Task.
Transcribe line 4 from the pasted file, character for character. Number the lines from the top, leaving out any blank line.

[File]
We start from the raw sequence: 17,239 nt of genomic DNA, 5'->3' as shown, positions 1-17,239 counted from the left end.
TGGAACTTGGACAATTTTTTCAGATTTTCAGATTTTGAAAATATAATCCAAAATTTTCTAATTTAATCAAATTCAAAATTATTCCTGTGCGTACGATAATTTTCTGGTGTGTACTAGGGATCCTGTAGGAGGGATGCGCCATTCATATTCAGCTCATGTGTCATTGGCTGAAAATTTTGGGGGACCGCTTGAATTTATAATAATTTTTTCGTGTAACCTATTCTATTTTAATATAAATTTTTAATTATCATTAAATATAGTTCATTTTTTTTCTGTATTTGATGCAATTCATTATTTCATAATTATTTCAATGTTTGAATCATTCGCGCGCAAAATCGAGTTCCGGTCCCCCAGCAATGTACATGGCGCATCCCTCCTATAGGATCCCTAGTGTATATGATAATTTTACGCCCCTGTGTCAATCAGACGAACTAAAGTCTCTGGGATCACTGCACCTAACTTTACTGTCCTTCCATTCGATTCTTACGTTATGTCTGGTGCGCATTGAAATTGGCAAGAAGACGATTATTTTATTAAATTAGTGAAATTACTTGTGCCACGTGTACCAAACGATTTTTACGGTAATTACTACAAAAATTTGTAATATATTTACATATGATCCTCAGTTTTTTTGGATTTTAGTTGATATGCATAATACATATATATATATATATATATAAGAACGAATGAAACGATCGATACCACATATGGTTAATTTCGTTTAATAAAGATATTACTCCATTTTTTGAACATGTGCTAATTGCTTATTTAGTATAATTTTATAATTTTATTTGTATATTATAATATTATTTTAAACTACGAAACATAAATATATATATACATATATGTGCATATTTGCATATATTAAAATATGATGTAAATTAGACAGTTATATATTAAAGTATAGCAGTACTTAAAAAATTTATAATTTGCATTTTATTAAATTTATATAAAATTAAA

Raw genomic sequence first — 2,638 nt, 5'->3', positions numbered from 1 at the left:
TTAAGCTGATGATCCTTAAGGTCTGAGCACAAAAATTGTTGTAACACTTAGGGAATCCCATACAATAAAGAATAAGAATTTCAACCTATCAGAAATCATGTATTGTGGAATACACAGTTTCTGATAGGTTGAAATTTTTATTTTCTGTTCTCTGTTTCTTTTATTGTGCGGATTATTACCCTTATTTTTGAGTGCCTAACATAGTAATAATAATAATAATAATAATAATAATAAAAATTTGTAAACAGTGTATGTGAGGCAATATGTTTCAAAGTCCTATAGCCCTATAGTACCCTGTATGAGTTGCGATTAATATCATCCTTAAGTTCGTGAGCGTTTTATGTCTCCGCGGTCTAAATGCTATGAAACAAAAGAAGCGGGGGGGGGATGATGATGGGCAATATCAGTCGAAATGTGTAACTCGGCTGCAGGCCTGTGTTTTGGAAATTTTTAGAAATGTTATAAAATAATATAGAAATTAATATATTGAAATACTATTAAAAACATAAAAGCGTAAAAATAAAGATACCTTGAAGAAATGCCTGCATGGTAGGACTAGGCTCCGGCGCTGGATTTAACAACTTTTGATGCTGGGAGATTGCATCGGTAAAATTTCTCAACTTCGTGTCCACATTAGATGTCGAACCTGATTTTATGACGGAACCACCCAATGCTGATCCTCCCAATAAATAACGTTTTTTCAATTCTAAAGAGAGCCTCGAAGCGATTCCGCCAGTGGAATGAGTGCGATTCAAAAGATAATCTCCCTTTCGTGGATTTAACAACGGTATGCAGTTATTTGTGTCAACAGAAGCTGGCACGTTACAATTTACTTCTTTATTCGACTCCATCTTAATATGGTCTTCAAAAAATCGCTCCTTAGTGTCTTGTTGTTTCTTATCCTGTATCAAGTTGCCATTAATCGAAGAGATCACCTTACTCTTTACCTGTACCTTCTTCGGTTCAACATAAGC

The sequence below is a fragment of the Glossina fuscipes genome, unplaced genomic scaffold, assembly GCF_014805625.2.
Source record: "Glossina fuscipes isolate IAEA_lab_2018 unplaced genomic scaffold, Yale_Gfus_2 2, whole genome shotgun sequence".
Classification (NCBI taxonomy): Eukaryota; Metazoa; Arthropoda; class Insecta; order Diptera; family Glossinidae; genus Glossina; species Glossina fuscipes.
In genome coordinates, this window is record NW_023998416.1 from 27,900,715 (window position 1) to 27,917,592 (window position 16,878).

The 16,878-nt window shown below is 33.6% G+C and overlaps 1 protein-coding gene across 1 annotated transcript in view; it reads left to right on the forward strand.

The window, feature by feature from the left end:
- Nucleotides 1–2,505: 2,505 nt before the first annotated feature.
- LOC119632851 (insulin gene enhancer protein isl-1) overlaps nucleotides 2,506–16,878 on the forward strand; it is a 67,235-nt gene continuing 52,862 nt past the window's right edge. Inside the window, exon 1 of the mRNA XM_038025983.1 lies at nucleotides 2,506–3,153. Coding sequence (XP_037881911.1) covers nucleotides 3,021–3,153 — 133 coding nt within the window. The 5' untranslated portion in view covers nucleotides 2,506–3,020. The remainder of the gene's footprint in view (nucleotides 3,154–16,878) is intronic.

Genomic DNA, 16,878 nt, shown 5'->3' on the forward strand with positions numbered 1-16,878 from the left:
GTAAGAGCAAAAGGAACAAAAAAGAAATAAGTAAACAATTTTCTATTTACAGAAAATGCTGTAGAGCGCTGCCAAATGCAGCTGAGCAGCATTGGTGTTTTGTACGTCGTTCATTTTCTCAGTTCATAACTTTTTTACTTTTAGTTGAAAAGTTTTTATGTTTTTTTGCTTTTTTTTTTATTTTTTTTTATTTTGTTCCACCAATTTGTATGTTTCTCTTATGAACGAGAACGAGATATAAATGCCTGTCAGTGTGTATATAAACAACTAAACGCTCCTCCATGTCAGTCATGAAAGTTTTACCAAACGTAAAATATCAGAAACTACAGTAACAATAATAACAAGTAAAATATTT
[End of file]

TTAAGCTGATGATCCTTAAGGTCTGAGCACAAAAATTGTTGTAACACTTAGGGAATCCCATACAATAAAGAATAAGAATTTCAACCTATCAGAAATCATGTATTGTGGAATACACAGTTTCTGATAGGTTGAAATTTTTATTTTCTGTTCTCTGTTTCTTTTATTGTGCGGATTATTACCCTTATTTTTGAGTGCCTAACATAGTAATAATAATAATAATAATAATAATAATAAAAATTTGTAAACAGTGTATGTGAGGCAATATGTTTCAAAGTCCTATAGCCCTATAGTACCCTGTATGAGTTGCGATTAATATCATCCTTAAGTTCGTGAGCGTTTTATGTCTCCGCGGTCTAAATGCTATGAAACAAAAGAAGCGGGGGGGGGATGATGATGGGCAATATCAGTCGAAATGTGTAACTCGGCTGCAGGCCTGTGTTTTGGAAATTTTTAGAAATGTTATAAAATAATATAGAAATTAATATATTGAAATACTATTAAAAACATAAAAGCGTAAAAATAAAGATACCTTGAAGAAATGCCTGCATGGTAGGACTAGGCTCCGGCGCTGGATTTAACAACTTTTGATGCTGGGAGATTGCATCGGTAAAATTTCTCAACTTCGTGTCCACATTAGATGTCGAACCTGATTTTATGACGGAACCACCCAATGCTGATCCTCCCAATAAATAACGTTTTTTCAATTCTAAAGAGAGCCTCGAAGCGATTCCGCCAGTGGAATGAGTGCGATTCAAAAGATAATCTCCCTTTCGTGGATTTAACAACGGTATGCAGTTATTTGTGTCAACAGAAGCTGGCACGTTACAATTTACTTCTTTATTCGACTCCATCTTAATATGGTCTTCAAAAAATCGCTCCTTAGTGTCTTGTTGTTTCTTATCCTGTATCAAGTTGCCATTAATCGAAGAGATCACCTTACTCTTTACCTGTACCTTCTTCGGTTCAACATAAGC